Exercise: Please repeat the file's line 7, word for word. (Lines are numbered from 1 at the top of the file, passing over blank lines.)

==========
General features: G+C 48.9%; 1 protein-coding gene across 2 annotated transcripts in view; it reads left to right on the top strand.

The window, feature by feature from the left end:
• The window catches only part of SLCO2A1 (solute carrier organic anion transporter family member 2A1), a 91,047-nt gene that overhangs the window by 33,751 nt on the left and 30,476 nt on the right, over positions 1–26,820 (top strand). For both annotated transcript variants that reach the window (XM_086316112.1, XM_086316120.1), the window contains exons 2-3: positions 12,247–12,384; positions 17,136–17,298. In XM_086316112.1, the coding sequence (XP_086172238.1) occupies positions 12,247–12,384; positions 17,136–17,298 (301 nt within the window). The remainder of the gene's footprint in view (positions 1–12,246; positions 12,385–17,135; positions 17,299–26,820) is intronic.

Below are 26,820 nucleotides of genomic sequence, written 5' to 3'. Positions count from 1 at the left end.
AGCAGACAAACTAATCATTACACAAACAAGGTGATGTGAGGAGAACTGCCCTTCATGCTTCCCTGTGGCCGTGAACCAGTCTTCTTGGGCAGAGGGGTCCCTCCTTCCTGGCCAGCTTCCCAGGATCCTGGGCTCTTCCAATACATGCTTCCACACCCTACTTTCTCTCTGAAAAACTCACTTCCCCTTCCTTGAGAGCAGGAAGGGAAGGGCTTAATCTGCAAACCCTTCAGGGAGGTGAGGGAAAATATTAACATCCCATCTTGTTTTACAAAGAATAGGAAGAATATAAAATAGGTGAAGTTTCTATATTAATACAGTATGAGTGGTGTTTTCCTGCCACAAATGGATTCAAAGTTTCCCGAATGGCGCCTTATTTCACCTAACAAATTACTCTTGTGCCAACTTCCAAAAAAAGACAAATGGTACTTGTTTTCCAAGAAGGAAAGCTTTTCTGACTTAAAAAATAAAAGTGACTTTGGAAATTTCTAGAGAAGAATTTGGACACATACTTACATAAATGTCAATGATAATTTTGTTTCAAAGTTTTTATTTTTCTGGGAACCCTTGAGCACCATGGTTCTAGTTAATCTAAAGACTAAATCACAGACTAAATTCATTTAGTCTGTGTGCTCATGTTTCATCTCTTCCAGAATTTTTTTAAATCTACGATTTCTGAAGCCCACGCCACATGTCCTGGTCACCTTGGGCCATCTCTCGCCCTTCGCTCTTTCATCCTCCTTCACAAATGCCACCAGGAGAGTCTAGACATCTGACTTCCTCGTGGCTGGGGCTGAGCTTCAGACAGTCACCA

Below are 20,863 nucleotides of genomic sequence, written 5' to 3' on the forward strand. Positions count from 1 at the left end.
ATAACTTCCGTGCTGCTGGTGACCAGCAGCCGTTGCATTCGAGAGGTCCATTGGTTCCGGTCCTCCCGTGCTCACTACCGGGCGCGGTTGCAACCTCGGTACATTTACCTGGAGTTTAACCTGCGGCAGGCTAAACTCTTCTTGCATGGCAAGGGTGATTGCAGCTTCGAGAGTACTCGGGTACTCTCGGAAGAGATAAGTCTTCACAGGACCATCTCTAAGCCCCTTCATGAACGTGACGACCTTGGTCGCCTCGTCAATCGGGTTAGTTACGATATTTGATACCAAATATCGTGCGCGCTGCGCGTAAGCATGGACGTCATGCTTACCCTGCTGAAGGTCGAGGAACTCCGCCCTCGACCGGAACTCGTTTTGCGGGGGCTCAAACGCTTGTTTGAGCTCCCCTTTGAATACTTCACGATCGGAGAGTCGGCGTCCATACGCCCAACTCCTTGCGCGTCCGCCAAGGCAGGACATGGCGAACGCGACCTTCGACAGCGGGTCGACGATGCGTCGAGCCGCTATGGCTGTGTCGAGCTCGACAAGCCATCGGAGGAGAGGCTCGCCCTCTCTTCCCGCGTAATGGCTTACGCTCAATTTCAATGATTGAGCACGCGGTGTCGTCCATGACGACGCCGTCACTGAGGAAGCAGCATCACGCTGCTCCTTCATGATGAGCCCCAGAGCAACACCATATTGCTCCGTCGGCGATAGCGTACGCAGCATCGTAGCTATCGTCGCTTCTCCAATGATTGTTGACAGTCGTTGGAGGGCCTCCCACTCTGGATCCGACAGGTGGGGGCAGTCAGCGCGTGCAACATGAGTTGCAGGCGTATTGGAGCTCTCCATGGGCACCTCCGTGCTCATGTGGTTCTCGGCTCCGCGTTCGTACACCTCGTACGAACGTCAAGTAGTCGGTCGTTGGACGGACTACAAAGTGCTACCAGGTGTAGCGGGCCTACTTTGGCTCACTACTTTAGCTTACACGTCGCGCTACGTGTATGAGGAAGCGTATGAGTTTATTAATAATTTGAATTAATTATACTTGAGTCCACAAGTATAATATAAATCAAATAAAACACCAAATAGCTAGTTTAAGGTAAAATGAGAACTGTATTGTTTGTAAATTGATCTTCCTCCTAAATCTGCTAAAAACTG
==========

ATAACTTCCGTGCTGCTGGTGACCAGCAGCCGTTGCATTCGAGAGGTCCATTGGTTCCGGTCCTCCCGTGCTCACTACCGGGCGCGGTTGCAACCTCGGTACATTTACCTGGAGTTTAACCTGCGGCAGGCTAAACTCTTCTTGCATGGCAAGGGTGATTGCAGCTTCGAGAGTACTCGGGTACTCTCGGAAGAGATAAGTCTTCACAGGACCATCTCTAAGCCCCTTCATGAACGTGACGACCTTGGTCGCCTCGTCAATCGGGTTAGTTACGATATTTGATACCAAATATCGTGCGCGCTGCGCGTAAGCATGGACGTCATGCTTACCCTGCTGAAGGTCGAGGAACTCCGCCCTCGACCGGAACTCGTTTTGCGGGGGCTCAAACGCTTGTTTGAGCTCCCCTTTGAATACTTCACGATCGGAGAGTCGGCGTCCATACGCCCAACTCCTTGCGCGTCCGCCAAGGCAGGACATGGCGAACGCGACCTTCGACAGCGGGTCGACGATGCGTCGAGCCGCTATGGCTGTGTCGAGCTCGACAAGCCATCGGAGGAGAGGCTCGCCCTCTCTTCCCGCGTAATGGCTTACGCTCAATTTCAATGATTGAGCACGCGGTGTCGTCCATGACGACGCCGTCACTGAGGAAGCAGCATCACGCTGCTCCTTCATGATGAGCCCCAGAGCAACACCATATTGCTCCGTCGGCGATAGCGTACGCAGCATCGTAGCTATCGTCGCTTCTCCAATGATTGTTGACAGTCGTTGGAGGGCCTCCCACTCTGGATCCGACAGGTGGGGGCAGTCAGCGCGTGCAACATGAGTTGCAGGCGTATTGGAGCTCTCCATGGGCACCTCCGTGCTCATGTGGTTCTCGGCTCCGCGTTCGTACACCTCGTACGAACGTCAAGTAGTCGGTCGTTGGACGGACTACAAAGTGCTACCAGGTGTAGCGGGCCTACTTTGGCTCACTACTTTAGCTTACACGTCGCGCTACGTGTATGAGGAAGCGTATGAGTTTATTAATAATTTGAATTAATTATACTTGAGTCCACAAGTATAATATAAATCAAATAAAACACCAAATAGCTAGTTTAAGGTAAAATGAGAACTGTATTGTTTGTAAATTGATCTTCCTCCTAAATCTGCTAAAAACTG